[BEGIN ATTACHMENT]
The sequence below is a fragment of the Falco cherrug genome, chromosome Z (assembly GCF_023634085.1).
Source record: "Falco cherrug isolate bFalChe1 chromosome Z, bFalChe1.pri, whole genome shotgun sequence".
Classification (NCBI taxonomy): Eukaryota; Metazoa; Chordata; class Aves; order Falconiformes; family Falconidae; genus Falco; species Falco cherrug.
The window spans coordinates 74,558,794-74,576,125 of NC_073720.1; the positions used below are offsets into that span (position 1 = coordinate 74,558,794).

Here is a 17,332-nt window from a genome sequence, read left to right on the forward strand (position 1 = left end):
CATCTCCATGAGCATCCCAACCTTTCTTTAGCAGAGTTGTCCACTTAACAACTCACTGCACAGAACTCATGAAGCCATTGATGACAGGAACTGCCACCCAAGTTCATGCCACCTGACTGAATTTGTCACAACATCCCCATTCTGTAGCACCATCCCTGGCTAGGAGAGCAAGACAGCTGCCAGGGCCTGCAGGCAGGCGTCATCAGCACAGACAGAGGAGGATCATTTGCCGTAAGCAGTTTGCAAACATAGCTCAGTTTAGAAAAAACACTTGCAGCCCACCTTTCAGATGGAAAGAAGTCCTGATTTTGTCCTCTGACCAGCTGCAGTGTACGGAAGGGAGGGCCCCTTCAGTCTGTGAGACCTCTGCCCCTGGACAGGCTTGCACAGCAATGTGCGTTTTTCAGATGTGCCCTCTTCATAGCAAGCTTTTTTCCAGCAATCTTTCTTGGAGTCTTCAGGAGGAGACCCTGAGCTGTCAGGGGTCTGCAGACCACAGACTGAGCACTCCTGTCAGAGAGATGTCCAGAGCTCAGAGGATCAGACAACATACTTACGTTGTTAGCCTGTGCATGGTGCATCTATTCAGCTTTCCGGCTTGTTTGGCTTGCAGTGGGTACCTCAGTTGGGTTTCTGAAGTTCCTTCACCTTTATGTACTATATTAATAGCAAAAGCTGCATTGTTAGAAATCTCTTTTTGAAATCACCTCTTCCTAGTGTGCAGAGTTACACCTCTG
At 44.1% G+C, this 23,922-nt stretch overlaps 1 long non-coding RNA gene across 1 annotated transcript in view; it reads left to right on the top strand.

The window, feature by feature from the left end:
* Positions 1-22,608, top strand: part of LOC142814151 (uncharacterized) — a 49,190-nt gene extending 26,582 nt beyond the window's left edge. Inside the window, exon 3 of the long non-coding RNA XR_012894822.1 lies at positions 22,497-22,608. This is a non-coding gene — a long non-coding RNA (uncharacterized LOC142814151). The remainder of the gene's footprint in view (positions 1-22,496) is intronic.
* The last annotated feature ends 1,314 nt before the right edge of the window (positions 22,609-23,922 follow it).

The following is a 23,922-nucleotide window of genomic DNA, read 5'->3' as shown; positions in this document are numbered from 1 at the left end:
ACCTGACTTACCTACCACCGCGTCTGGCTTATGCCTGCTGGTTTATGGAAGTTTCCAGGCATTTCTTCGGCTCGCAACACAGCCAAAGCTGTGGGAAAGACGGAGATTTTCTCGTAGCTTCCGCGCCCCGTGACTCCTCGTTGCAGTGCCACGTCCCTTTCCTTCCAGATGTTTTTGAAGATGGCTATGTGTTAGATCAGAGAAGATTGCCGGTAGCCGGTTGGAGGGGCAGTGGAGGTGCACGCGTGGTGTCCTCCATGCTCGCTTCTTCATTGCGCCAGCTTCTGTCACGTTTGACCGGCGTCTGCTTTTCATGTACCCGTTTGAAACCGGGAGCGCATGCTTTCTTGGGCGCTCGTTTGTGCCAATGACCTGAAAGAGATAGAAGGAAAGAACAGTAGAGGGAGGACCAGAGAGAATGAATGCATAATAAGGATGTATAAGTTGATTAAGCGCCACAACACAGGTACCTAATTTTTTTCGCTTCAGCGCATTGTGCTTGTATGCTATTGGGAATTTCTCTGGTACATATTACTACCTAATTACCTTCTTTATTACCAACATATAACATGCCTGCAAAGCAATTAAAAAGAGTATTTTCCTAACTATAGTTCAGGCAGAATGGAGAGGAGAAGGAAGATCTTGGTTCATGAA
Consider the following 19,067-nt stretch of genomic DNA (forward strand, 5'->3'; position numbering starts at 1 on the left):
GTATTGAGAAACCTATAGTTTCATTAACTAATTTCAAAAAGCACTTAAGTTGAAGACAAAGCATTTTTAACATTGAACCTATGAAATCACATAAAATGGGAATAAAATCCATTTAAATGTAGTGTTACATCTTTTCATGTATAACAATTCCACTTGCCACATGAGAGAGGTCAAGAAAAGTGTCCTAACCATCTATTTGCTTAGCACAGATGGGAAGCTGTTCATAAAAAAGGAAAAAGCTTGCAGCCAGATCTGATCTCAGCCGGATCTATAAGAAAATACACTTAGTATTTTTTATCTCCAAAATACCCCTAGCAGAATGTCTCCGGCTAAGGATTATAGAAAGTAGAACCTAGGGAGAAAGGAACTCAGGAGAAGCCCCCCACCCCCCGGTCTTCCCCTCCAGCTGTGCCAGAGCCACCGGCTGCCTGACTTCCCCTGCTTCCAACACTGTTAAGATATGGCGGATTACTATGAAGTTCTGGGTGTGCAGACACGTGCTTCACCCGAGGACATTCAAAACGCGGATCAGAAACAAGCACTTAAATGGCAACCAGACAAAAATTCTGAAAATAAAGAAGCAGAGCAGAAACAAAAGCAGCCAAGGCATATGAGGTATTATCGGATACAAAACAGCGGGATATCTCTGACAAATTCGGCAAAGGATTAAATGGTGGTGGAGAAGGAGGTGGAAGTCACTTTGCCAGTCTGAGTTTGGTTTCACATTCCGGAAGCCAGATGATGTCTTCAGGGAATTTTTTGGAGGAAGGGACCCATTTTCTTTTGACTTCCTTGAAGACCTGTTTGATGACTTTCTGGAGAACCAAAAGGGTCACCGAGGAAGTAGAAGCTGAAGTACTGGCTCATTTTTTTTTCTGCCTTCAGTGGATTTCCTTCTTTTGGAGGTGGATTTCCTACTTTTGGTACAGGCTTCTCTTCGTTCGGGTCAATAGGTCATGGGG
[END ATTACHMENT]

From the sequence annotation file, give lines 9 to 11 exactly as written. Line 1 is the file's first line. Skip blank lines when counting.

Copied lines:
* Positions 1-22,608, top strand: part of LOC142814151 (uncharacterized) — a 49,190-nt gene extending 26,582 nt beyond the window's left edge. Inside the window, exon 3 of the long non-coding RNA XR_012894822.1 lies at positions 22,497-22,608. This is a non-coding gene — a long non-coding RNA (uncharacterized LOC142814151). The remainder of the gene's footprint in view (positions 1-22,496) is intronic.
* The last annotated feature ends 1,314 nt before the right edge of the window (positions 22,609-23,922 follow it).

The following is a 23,922-nucleotide window of genomic DNA, read 5'->3' as shown; positions in this document are numbered from 1 at the left end: